With the stern supported by the buoyancy and planing surface of the extensions, the skiff maintains better trim.

With the stern supported by the buoyancy and planing surface of the extensions, the skiff maintains better trim.

Although it was a somewhat arduous project, I am pleased with the result. Hobby-horsing is gone, turbulence and wave formation is reduced at slow speeds, and the boat does not wander. The extensions do add some drag, so I lost a knot or two at top speed, but the improved behavior is worth the sacrifice. To my eye, the side profile of the boat improved and the extensions make the boat appear more balanced. I wanted to maximize the planing surface, so I intentionally made the gap between the extensions narrow, and if I tilt the motor up in shallow water and turn it too far, the propeller can hit them if I’m not careful.

Many outboard skiffs, whether deep-V like mine or flat-bottomed, suffer from poor weight distribution, with motor, driver, and gas tank all at the back of the boat and could benefit from transom extensions. End of article

 

Mats Vuorenjuuri is the father of three and an entrepreneur, making a living in graphic design, photography, and freelance writing. He has sailed all his life, and wooden boats, sailing, and boating are his passions. He has restored both sailboats and motorboats, and in recent years has discovered the simplicity and joy of small boats. He currently owns a small, open plywood motorboat, a Herreshoff Coquina, and TURBO. He wrote about cruising the Finnish coast in his Coquina in our May 2016 issue.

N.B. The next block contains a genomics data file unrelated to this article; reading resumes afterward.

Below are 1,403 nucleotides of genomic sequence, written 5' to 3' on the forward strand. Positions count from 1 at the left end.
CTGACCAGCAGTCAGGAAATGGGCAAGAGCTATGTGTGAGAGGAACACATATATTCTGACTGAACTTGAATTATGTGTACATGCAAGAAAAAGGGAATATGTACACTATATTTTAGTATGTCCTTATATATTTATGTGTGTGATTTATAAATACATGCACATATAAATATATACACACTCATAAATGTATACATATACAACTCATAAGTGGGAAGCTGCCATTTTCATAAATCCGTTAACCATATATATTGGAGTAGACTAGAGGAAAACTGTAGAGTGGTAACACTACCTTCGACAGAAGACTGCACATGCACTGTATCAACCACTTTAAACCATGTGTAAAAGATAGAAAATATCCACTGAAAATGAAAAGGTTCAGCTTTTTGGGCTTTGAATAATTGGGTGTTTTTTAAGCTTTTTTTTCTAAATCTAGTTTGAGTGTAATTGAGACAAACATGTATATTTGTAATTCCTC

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5 Comments

  • Vince Collis says:

    A good idea well done

  • tim ferrell says:

    The Bolger Sneakeasy design, among others, developed these some time ago, and they are said to work very well. Glad to see they are still relevant.

  • Tim Murfitt says:

    A good idea and something I will consider. I am guessing that the bottom of the extensions followed the bottom of the hull and if that is the case do you think there would have been a benefit in sloping up the extensions by say 1″ at the back? That way you would still get most of the low speed benefit but have less drag at the top end.

  • Nicholas Blake says:

    Strangely enough, my grandfather had a riverboat here on the Mississippi with a flathead V-8 for power. For years it cruised at about 9.5 knots. Then one year he decided to add swim ladders on the back. He built them so they could lock down in place, went up the river and forgot to pull them up. He knew something was wrong only by the speed at which he traveled and the level nature of the boat at cruise. When he tested the boat’s speed, it had increased to 14 knots! All this to say, it is funny what changing what is happening at the transom can do to a boat’s behavior.

    • Christopher Cunningham says:

      Your grandfather, Nick, missed his chance to patent the idea. If the ladder created some submerged steps, they might have generated some lift to improve the boat’s trim. The idea has been developed (and patented) by Peter van Oossanen, a Dutch naval architect. He calls it a Hull Vane. It can increase fuel efficiency and, in rough water, reduce pitching and rolling. I’m thinking I might carve some foil shapes on my swim ladder.
      Christopher Cunningham, Editor, Small Boats Monthly